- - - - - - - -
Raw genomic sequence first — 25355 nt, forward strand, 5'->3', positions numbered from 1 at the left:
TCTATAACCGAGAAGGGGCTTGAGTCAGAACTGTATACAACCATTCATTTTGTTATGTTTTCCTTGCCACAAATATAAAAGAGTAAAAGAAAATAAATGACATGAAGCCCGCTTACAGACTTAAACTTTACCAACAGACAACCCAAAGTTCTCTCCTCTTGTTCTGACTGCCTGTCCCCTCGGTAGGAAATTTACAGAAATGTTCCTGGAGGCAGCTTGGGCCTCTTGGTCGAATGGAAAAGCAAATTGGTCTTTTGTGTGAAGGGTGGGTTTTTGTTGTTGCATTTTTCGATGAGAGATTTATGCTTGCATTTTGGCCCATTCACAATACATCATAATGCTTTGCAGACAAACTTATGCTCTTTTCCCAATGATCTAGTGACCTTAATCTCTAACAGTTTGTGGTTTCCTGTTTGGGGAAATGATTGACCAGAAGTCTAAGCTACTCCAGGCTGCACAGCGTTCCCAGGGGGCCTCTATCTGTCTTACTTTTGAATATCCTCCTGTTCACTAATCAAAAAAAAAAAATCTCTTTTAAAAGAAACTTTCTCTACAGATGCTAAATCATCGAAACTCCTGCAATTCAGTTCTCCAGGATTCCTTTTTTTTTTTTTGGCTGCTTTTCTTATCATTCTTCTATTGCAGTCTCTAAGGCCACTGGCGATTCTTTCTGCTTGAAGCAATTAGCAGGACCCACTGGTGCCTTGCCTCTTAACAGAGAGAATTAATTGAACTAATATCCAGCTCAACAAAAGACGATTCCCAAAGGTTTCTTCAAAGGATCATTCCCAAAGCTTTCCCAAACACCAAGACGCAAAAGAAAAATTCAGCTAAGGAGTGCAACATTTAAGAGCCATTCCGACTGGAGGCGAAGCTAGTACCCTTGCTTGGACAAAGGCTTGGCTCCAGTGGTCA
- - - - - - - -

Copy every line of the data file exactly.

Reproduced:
Raw genomic sequence first — 25355 nt, forward strand, 5'->3', positions numbered from 1 at the left:
TCTATAACCGAGAAGGGGCTTGAGTCAGAACTGTATACAACCATTCATTTTGTTATGTTTTCCTTGCCACAAATATAAAAGAGTAAAAGAAAATAAATGACATGAAGCCCGCTTACAGACTTAAACTTTACCAACAGACAACCCAAAGTTCTCTCCTCTTGTTCTGACTGCCTGTCCCCTCGGTAGGAAATTTACAGAAATGTTCCTGGAGGCAGCTTGGGCCTCTTGGTCGAATGGAAAAGCAAATTGGTCTTTTGTGTGAAGGGTGGGTTTTTGTTGTTGCATTTTTCGATGAGAGATTTATGCTTGCATTTTGGCCCATTCACAATACATCATAATGCTTTGCAGACAAACTTATGCTCTTTTCCCAATGATCTAGTGACCTTAATCTCTAACAGTTTGTGGTTTCCTGTTTGGGGAAATGATTGACCAGAAGTCTAAGCTACTCCAGGCTGCACAGCGTTCCCAGGGGGCCTCTATCTGTCTTACTTTTGAATATCCTCCTGTTCACTAATCAAAAAAAAAAAATCTCTTTTAAAAGAAACTTTCTCTACAGATGCTAAATCATCGAAACTCCTGCAATTCAGTTCTCCAGGATTCCTTTTTTTTTTTTTGGCTGCTTTTCTTATCATTCTTCTATTGCAGTCTCTAAGGCCACTGGCGATTCTTTCTGCTTGAAGCAATTAGCAGGACCCACTGGTGCCTTGCCTCTTAACAGAGAGAATTAATTGAACTAATATCCAGCTCAACAAAAGACGATTCCCAAAGGTTTCTTCAAAGGATCATTCCCAAAGCTTTCCCAAACACCAAGACGCAAAAGAAAAATTCAGCTAAGGAGTGCAACATTTAAGAGCCATTCCGACTGGAGGCGAAGCTAGTACCCTTGCTTGGACAAAGGCTTGGCTCCAGTGGTCA